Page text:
Wednesday, 9 July 2014
DORSET - Part 3 - 30th June: Corfe Castle
We went to Corfe Castle village on Monday - another dry, sunny day. We were really lucky with the weather especially considering the forecast before we left home which suggested there would be heavy showers every day! In the morning we looked round the castle and spent the afternoon looking round the village and visiting a model village, church and museum. I've decided to split the post into 2 parts - too many photos. I really do apologise for the large amount of pictures but I do tend to treat my blog as a personal record of holidays and days out.
When we arrived in the car park there were lots of Marbled Whites and Ringlets on flowers. I couldn't get very close to them unfortunately as they were half up an overgrown bank so the photos were taken with the 70-300 lens and are cropped.
Ringlet - a shame about the grass stems but at least I managed to get a photo!!
The National Trust has created a wildlife walk into Corfe passing through meadows and woodland which is a lovely way to approach the village away from the main road.
Brief History of Corfe Castle
Pre Saxon - probably a fortified site
Saxon - Evidence of a Saxon hall has been found in the West Bailey of the Castle where the Old Hall was subsequently built. Possibly the scene of the murder of an English king.
1086 - William the Conqueror, a few years after the Battle of Hastings, swapped a Gillingham church for the chalk mound in Corfe and began to build the castle.
Middle Ages - The castle was used by medieval kings as a palace, hunting lodge, garrison and fortress, treasury and prison. In 1106 Henry I held his older brother Robert of Normandy prisoner in the keep following a battle. Between 1199 and 1214 King John kept his French niece, Princess Eleanor of Brittany prisoner here. She survived but 22 of her knights were killed. Henry III and Edward I made many improvements to the castle.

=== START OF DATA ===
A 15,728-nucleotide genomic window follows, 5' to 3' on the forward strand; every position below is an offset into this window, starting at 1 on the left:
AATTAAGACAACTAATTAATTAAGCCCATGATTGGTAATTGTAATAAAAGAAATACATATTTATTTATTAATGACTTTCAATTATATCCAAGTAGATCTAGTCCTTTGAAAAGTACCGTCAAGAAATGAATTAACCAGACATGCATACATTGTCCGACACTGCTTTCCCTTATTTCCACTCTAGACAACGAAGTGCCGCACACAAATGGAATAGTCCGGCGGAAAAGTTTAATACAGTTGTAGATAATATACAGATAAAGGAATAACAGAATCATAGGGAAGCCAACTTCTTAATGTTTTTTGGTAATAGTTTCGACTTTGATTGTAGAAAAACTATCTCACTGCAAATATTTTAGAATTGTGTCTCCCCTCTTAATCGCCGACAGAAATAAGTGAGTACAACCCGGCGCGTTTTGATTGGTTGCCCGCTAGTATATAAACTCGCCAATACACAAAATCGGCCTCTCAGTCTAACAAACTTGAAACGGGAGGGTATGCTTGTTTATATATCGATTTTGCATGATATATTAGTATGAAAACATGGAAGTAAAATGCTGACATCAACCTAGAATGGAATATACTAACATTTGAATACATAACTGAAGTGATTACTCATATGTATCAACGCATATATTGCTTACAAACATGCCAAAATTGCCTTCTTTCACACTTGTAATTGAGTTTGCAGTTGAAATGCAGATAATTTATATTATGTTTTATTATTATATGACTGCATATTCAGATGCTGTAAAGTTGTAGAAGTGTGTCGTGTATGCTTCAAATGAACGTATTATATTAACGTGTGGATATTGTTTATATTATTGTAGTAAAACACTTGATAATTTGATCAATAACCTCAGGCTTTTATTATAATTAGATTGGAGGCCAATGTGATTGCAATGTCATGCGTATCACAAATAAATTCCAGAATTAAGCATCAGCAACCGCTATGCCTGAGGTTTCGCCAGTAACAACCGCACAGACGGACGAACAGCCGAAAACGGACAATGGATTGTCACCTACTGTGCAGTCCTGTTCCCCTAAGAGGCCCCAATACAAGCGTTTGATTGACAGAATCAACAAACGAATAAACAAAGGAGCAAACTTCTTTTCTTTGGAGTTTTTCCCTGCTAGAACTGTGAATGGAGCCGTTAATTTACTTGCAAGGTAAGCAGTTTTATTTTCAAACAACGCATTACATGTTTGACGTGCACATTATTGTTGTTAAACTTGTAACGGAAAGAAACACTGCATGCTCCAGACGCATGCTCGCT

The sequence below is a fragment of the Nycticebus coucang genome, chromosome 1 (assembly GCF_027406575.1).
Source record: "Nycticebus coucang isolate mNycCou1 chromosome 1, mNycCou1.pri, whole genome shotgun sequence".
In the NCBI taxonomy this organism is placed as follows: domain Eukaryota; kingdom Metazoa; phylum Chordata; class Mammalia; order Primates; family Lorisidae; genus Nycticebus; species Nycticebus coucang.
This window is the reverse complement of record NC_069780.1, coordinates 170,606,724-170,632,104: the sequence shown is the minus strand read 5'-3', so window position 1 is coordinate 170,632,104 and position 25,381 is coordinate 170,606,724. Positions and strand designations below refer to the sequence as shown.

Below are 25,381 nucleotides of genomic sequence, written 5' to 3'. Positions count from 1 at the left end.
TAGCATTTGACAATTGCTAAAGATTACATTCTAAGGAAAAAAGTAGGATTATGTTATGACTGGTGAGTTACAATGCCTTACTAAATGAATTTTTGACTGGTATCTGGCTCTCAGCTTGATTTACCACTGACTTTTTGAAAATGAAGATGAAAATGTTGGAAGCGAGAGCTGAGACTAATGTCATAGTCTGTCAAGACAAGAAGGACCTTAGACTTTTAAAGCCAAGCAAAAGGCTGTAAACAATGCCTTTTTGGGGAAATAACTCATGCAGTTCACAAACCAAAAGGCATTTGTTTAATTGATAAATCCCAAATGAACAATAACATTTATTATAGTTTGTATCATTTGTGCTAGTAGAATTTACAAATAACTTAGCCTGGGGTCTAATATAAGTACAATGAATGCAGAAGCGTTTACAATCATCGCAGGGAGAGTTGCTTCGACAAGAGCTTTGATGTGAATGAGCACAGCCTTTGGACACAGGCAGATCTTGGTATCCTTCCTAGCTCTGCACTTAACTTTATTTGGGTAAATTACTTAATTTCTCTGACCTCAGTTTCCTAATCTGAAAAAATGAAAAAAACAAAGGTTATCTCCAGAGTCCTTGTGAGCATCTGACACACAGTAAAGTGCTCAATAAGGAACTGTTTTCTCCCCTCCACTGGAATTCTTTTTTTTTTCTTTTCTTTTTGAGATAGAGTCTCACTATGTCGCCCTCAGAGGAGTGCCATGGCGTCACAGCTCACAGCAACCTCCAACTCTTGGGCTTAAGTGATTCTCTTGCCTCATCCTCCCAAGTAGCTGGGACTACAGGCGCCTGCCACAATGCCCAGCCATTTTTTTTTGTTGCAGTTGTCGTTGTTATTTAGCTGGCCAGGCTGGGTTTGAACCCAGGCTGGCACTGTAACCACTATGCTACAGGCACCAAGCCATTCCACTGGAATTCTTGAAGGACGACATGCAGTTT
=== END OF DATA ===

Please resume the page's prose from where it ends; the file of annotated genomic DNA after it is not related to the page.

1572 -1642 In 1572 Queen Elizabeth I sold the castle to one of her favourites - Sir Christopher Hatton who used the castle as a country house. In 1635 the castle was sold to Sir John Bankes.
Civil War 1643 - 1646 Dame Mary Bankes, whose husband remained loyal to King Charles, withstood 2 long sieges in 1643 and 1645 by Parliamentary Forces. The castle was only taken due to treachery of one of her staff. In 1646 the castle was demolished by order of Parliament. Later Lady Bankes' son Ralph attempted to recover what he could and built a new house at Kingston Lacy.
Since 1646 the castle ruins have been occupied from time to time, gardened and farmed. Over the centuries interest grew in the castle ruins as a place of history.
1982 - The Bankes family gave the castle to the National Trust.
The Outer Gate House constructed around 1280 -85 guards the entrance to the castle. It was original two storeys high and would have had a drawbridge, portcullis and doors.
I love this tilted tower - I assume it was damaged during the parliamentary forces assault. In the background you can see the parish church of St. Edward
Arrow loops in the third tower - these were used by archers to defend the castle.
The South-West Gatehouse built around 1250. The left hand tower of this gatehouse has fallen around four metres. It is thought that parliamentary soldiers during the civil war lit gunpowder beneath this tower and failed to get away in time and the tower slid down the hill on top of them.
Great Ditch - deepened by King John in 1207 in order to strengthen defences.
Views from the castle just got better and better the higher you climbed.